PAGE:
In addition to brightening our meadows and spreading its egrets in the wind, the dandelion secretes latex. From “dandelion milk” to our sneaker soles, there was only one step, taken brilliantly by an American brand of shoes and accessories.
After milk fibre, mushroom or pineapple leather, dandelion rubber stands out as a new fiber to follow for more sustainable fashion…
Rubber in our fields
The name “dandelion” or “lion’s tooth” corresponds to different varieties of perennial plants of the genus Taraxacum, easily recognizable by their golden yellow flowers.
These common plant species have edible leaves and roots, but are also known for their medicinal properties.
Far from being exotic, this “weed” nevertheless shares a characteristic with Hevea brasiliensis or “rubber tree”, a tropical tree native to South America and widely cultivated in Asia.
Both produce latex, a milky white vegetable juice. This liquid, easy to harvest by bleeding or incision, coagulates as it dries to form an elastic gum: natural rubber.
Unlike rubber trees, growing dandelion does not require a hot, humid atmosphere. It is therefore found in the wild almost everywhere on the planet, including in austere climates because it is resistant to negative temperatures.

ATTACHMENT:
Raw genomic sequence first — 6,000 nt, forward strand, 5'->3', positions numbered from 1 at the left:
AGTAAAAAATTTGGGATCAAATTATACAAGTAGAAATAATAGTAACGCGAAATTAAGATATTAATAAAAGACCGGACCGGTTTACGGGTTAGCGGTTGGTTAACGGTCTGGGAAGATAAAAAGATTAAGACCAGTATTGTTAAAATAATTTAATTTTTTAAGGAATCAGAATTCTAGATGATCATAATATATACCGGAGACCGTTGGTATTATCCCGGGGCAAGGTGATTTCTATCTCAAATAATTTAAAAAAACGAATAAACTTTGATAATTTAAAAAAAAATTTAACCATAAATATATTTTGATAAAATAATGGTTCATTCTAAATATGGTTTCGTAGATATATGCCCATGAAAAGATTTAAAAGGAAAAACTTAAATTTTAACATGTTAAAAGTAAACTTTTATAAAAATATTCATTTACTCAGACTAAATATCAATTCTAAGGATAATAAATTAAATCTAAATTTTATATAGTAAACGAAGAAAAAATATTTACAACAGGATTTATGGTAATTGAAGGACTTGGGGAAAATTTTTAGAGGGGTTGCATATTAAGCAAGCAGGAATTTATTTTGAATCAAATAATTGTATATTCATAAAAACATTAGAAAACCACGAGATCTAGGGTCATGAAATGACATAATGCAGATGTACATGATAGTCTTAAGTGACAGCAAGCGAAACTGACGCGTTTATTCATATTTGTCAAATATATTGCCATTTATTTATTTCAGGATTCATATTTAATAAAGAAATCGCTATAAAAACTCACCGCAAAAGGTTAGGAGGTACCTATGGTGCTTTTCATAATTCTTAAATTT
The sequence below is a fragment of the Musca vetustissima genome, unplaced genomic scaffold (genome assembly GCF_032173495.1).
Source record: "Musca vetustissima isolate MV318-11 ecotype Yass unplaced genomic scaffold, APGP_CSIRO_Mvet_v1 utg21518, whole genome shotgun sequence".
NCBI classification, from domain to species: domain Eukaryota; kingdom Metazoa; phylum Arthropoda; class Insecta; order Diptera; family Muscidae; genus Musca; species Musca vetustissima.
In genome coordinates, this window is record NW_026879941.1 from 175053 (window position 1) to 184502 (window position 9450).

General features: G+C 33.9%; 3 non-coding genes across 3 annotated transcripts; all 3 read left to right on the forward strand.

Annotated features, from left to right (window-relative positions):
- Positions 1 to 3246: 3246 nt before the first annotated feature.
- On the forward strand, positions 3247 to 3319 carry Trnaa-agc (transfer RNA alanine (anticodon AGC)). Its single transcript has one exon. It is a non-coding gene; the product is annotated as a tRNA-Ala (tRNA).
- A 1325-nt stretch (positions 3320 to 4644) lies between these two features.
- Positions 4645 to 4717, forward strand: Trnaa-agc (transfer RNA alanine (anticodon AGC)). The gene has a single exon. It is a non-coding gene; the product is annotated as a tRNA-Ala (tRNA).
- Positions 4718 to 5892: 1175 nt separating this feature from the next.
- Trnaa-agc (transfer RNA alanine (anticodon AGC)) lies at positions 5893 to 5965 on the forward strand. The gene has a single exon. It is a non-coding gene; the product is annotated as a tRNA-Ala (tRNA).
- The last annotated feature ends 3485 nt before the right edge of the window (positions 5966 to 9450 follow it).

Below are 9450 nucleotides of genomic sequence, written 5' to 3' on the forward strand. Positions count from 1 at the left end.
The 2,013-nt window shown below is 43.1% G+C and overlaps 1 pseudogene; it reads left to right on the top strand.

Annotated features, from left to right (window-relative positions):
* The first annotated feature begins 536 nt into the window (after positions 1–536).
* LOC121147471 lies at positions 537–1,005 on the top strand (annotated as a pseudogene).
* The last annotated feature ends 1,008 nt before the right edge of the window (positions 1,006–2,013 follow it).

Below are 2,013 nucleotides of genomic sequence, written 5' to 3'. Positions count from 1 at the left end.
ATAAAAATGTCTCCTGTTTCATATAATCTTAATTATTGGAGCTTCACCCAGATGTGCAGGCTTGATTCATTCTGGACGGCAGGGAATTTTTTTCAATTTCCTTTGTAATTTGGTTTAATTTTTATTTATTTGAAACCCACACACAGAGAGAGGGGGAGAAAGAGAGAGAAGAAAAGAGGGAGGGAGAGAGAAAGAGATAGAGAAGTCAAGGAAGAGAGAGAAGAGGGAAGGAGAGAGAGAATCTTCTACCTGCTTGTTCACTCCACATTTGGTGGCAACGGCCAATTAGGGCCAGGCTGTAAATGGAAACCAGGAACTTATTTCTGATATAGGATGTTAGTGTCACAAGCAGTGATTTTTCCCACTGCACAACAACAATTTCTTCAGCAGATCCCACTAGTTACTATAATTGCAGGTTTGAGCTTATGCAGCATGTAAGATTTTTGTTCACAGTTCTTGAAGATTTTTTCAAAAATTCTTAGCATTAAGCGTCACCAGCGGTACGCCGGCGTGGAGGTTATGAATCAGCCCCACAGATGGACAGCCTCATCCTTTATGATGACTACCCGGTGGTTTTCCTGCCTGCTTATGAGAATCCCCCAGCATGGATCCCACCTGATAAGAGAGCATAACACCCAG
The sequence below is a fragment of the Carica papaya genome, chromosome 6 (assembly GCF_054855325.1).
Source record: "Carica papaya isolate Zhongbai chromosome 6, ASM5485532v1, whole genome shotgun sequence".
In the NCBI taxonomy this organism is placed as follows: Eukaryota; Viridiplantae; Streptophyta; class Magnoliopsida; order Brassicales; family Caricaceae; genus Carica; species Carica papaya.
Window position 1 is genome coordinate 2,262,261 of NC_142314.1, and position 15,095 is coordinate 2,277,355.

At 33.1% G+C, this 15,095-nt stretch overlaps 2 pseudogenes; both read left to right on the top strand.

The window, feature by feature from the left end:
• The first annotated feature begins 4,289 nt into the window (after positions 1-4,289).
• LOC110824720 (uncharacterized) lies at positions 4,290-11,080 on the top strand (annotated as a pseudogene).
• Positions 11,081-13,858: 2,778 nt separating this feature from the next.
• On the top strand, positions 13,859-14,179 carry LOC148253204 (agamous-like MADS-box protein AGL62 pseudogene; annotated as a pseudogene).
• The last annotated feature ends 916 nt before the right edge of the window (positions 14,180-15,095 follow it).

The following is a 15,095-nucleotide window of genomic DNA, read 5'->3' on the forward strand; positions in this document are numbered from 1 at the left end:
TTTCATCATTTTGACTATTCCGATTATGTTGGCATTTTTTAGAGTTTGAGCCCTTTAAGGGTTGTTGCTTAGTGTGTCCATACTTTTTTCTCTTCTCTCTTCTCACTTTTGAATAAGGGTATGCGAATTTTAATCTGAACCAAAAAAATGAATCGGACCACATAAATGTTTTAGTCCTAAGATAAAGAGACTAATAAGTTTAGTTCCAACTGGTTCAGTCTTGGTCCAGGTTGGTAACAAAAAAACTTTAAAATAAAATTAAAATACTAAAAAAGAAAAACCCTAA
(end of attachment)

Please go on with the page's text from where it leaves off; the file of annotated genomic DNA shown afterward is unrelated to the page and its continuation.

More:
Dandelion rubber, its ecological benefits
By its very nature, dandelion rubber poses as a sustainable alternative to synthetic, petroleum-derived rubber.
Faced with growing global demand, it has many ecological arguments to compete with rubber latex. The development of rubber tree cultivation contributes to the deforestation of certain natural tropical areas.
Dandelion, this raw material available on all continents, therefore appears to be a solution for preserving biodiversity, facilitating supply to all parts of the globe… and limiting the carbon impact linked to transport.
The properties of dandelion rubber
Dandelion rubber belongs to the elastomer family: it is a polymer with elastic properties.
Its chemical and physical properties are similar to those of rubber latex:
- Great mechanical resistance
Like any type of latex or natural rubber, dandelion rubber is difficult to recycle and has poor light resistance.
Latex is used in the medical sector (disposable gloves), in various branches of industry (belts, tires, hoses, bedding, seals, etc.), as well as to manufacture equipment and accessories for games or sports (flooring, synthetic turf, ping-pong rackets, etc.)
It allows the textile industry to produce certain stretch yarns but also lace, tulle or knitting.
Origins and innovations
The first patent for dandelion rubber was filed in 1905. During the first half of the 20th century, the Soviet Union cultivated dandelion on a large scale, with the aim of producing “local” rubber, without obtaining great results. .
The potential of dandelion latex was then shelved until the early 2000s. dandelion roots.
Recently, Cole Haan’s ZEROØGRAND II sneaker models have been equipped with the FlowerFoam™ sole, which contains 25% dandelion rubber.
There is no doubt that these flower power innovations will quickly give ideas to other creators…